1818: Life Insurance in its current form was introduced in 1818 when Oriental Life Insurance Company began its operations in India.
1850: General Insurance was however a comparatively late entrant in 1850 when Triton Insurance company set up its base in Kolkata.
1912: Health insurance introduced when the first insurance act was passed.
1947: In 1947, the “Bhore Committee Report” – make recommendations for the improvement of health care services in India.
1948: The central government introduced the employees’ State Insurance Scheme (ESIS).
1956: Life Insurance was the first to be nationalized in 1956. Life Insurance Corporation of India was formed by consolidating the operations of various insurance companies.
1973: General Insurance followed suit and was nationalized in 1973. General Insurance Corporation of India was set up as the controlling body with New India, United India, National and Oriental as its subsidiaries.
1954: The Central Government Health Scheme (CGHS) for central government employees and for their families.
1986: Mediclaim was introduced. Started by government insurance companies in 1986.
1991: The process of opening up the insurance sector was initiated against the background of Economic Reform process. Malhotra Committee was formed during this year who submitted their report in 1994.
1999: Insurance Regulatory Development Act (IRDA) was passed.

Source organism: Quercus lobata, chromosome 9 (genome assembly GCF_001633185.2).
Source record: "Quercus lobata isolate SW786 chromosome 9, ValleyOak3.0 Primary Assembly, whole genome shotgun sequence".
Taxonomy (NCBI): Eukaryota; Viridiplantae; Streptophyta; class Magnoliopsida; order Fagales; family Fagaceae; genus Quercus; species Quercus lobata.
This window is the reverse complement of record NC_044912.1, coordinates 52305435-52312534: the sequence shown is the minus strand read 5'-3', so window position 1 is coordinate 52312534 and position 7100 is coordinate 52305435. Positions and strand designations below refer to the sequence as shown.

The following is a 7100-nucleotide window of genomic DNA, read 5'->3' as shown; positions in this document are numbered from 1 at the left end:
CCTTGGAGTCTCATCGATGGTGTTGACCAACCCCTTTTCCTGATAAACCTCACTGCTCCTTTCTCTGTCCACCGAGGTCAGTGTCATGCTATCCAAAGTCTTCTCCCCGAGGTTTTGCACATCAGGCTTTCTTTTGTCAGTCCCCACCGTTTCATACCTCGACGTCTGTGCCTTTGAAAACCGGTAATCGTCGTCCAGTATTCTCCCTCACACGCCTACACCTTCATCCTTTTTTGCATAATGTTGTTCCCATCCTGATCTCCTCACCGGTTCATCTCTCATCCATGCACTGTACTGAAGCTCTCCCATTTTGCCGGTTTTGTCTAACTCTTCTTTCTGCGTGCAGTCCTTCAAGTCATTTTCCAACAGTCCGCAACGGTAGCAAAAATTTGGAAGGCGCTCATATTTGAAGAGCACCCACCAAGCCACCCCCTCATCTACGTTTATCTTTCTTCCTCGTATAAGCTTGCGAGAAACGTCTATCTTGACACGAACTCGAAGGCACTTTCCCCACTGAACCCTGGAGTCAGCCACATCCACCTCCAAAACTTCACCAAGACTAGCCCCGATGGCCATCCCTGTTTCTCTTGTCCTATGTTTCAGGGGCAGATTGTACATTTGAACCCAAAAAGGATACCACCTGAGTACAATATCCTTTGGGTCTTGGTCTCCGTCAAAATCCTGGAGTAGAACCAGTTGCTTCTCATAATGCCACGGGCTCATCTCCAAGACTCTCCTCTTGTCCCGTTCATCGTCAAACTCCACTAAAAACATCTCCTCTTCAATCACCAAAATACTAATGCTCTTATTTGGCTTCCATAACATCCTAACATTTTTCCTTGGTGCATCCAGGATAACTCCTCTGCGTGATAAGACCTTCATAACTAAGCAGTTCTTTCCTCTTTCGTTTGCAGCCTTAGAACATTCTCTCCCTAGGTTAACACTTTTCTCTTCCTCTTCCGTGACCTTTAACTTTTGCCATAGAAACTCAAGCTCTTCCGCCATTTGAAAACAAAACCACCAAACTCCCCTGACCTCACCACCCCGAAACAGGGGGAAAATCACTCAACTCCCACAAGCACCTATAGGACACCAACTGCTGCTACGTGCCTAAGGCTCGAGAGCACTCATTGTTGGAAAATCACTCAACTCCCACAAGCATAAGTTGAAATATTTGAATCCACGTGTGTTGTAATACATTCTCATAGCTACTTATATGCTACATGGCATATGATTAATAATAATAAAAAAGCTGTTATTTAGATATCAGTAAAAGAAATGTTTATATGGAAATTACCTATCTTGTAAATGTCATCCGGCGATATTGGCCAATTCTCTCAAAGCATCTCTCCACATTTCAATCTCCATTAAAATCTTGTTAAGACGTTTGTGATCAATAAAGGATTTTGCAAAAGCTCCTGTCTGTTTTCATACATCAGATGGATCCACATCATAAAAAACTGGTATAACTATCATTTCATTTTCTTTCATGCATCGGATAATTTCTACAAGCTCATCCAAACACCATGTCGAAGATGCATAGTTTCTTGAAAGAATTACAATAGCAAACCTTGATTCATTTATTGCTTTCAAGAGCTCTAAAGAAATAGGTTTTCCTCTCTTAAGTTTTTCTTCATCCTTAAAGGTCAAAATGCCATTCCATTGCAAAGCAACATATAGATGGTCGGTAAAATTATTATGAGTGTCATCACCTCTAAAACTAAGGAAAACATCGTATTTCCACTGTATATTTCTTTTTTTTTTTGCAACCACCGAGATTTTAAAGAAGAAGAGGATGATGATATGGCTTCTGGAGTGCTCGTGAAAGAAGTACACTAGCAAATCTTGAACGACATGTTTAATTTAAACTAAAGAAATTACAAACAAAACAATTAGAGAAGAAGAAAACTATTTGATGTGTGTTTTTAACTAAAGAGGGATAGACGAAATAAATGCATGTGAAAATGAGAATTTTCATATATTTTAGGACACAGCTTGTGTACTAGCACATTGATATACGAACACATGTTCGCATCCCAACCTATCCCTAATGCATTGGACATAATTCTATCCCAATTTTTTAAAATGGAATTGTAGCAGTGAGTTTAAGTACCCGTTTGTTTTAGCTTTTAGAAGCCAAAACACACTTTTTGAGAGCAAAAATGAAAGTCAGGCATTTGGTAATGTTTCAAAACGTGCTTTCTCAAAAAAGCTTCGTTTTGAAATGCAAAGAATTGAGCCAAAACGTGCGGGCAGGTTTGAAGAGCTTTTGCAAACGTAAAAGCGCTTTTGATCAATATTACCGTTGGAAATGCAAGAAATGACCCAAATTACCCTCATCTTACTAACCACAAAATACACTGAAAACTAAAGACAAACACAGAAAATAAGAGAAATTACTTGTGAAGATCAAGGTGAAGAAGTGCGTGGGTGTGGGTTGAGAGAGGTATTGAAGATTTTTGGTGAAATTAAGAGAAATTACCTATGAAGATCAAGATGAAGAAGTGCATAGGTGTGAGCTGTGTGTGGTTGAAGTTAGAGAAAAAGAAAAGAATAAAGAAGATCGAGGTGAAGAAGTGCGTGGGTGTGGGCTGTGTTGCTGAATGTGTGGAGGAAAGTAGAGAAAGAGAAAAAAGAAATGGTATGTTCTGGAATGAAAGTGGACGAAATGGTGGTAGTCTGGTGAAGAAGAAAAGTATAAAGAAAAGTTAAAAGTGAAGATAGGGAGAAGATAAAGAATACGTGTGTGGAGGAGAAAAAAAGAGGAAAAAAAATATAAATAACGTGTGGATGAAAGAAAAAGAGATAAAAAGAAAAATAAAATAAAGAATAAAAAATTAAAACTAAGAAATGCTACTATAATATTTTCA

2001: Indian Insurance was opened for private companies and Private Insurance Company effectively started operations.
1999: Marked the beginning of a new era for health insurance in the Indian context. With IRDA, the insurance sector was opened to private and foreign participation.
2003: Introduction of UHIS – early attempts by government to introduce health insurance for informal sector. UHIS was a hospitalization indemnity product voluntarily purchased from any state-owned insurer at a heavily subsidized price (e.g., Rs. 165, less than US$4 a year).
Liberalization Nationalization Pre-Independence
Growth rate of 27% for the period 2006-07 to 2008-09 which indicates growing presence of private insurance in India.
Most health insurance products offered by private entities are similar to the government-de ned product, Mediclaim, and are indemnity-based. Given its high premiums, most Mediclaim and similar policy holders belong to the middle and upper class.
While the urban population has witnessed a proliferation in the means of healthcare financing and delivery over the past two decades, the rural population lacks basic healthcare delivery and financing. Community health insurance schemes sponsored by the government and non-governmental organizations (NGOs) are evolving to cater to the needs of the rural population. However, healthcare delivery and finance still leave much to be desired.
*data source cognizant